For Stina, dissecting lineups and questioning the decisions behind the curation of events is crucial but it's not something that will happen naturally; it requires active effort.
'Eventually it will become second nature and it won't be a big deal,' she says, 'but at the moment, there's this awkward transition phase. When we started the band, it was a huge deal to be two girls in a band and now, it's just not. At the beginning, we were billed as a female band and now, no one would ever dream of billing us like that because, essentially, female is not a way to describe music. I always thought that was the strangest thing.'
Though they may seem simple, details like language, labelling and general attitude certainly contribute to the way in which women are able to occupy space in the music industry. From Stina's perspective, there's been a change in recent years but this has also been felt by her fellow musicians.
'When we started, and I know other people that have said this too, you wanted to downplay the fact that you were a woman to be accepted into the boys' club. You tried stupid stuff like, I made sure I had proper equipment and gear because if I had gear that made boys take me seriously, it would make them think of me as a proper musician. Which now, I know, is ridiculous especially when I think about people I know who are making phenomenal music. Babe are an example, and a good friend of mine Siobhan Wilson who's working on a new album which I've heard a bit of and it's great. It's more now that you're proud, and you're speaking in your lyrics and your performance about the female experience rather than downplaying it all the time. So it's maybe a bit more of a strength rather than a weakness which I think is super exciting, and not just for female listeners.'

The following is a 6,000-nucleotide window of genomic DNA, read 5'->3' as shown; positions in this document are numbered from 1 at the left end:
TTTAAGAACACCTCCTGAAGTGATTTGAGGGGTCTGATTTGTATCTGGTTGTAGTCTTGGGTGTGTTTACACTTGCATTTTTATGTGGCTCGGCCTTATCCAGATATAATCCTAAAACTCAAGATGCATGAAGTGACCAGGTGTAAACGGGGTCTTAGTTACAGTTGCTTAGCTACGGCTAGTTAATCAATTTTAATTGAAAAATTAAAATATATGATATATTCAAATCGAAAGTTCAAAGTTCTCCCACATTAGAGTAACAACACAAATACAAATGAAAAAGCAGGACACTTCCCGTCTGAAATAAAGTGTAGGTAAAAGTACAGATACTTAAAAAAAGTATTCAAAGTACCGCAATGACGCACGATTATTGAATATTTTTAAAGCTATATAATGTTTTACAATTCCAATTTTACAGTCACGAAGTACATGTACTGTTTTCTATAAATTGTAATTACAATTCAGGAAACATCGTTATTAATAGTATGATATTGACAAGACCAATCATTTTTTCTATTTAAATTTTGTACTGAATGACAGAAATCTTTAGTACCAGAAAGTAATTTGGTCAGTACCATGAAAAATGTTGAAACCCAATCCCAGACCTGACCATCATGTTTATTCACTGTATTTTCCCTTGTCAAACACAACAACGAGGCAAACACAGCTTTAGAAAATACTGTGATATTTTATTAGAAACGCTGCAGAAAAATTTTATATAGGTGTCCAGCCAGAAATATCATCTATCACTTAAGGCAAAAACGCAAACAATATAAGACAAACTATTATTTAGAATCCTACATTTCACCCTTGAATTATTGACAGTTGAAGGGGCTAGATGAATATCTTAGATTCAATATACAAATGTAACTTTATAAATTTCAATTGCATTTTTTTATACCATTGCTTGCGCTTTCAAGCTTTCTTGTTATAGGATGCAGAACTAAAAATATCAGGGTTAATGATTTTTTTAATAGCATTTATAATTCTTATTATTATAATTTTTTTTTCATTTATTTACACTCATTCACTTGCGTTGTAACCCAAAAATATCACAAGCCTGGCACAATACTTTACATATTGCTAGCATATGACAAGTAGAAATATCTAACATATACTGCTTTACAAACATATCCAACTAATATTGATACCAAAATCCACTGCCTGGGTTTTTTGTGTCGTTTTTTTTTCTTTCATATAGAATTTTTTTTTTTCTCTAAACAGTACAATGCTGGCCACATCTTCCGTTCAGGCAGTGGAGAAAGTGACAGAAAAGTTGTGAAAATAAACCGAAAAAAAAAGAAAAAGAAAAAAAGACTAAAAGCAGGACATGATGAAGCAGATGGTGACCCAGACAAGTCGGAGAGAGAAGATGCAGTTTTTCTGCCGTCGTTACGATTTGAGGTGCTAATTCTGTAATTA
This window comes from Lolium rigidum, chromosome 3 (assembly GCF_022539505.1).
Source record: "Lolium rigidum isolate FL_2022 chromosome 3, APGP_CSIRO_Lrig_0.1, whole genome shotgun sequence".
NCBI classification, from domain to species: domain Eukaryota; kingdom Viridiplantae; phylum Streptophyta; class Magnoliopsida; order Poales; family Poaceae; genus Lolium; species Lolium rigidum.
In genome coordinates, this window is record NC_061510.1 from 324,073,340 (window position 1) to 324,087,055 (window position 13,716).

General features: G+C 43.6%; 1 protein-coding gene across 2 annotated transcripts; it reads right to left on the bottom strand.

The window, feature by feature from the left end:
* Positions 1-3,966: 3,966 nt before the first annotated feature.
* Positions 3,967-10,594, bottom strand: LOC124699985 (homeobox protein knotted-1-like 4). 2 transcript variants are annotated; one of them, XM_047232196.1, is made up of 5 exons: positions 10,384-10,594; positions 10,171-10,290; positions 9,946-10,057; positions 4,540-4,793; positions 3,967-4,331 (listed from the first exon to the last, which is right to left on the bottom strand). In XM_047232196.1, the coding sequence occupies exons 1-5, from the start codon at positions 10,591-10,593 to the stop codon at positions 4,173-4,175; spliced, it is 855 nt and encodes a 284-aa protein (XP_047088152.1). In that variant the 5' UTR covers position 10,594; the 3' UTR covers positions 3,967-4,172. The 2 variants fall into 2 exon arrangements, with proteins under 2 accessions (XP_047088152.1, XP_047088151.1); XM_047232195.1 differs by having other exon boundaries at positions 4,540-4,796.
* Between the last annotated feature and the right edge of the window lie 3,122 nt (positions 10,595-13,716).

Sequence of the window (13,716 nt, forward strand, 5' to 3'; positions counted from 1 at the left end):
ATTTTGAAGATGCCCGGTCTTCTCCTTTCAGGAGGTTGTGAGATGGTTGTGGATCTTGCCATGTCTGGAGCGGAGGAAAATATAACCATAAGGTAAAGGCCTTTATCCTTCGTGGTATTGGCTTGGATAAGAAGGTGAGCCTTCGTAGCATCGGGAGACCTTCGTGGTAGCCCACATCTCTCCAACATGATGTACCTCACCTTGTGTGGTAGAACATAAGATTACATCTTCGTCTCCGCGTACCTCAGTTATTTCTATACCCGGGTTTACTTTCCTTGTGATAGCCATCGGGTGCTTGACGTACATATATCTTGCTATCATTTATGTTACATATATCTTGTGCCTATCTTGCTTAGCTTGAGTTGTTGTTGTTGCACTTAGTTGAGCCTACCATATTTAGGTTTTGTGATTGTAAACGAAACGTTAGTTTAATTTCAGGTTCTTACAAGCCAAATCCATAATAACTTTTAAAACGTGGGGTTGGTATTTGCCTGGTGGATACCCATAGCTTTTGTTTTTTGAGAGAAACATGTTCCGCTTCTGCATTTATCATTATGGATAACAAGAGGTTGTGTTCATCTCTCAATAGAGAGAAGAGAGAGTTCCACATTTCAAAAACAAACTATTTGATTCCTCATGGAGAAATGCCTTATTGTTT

Siobhan similarly speaks very highly of Stina, pointing to the overall mutual support and camaraderie that exists in the Scottish music industry. She agrees that there has been a shift in mentality of late and hopes to see this continue.
'It's really encouraging to hear that Hidden Door have made the decision to feature so many wonderful, talented groups for their opening evening,' she says, 'notably Stina from Honeyblood who is an example to all musicians and a force of nature in the Scottish music industry. There's a really exciting movement right now in Scotland of female singer-songwriters, bands and musicians. It would be amazing to see the 50/50 gender balance by 2022 in all festivals across the UK, as well as in music studios, rehearsals, on stage and behind the stage, too.'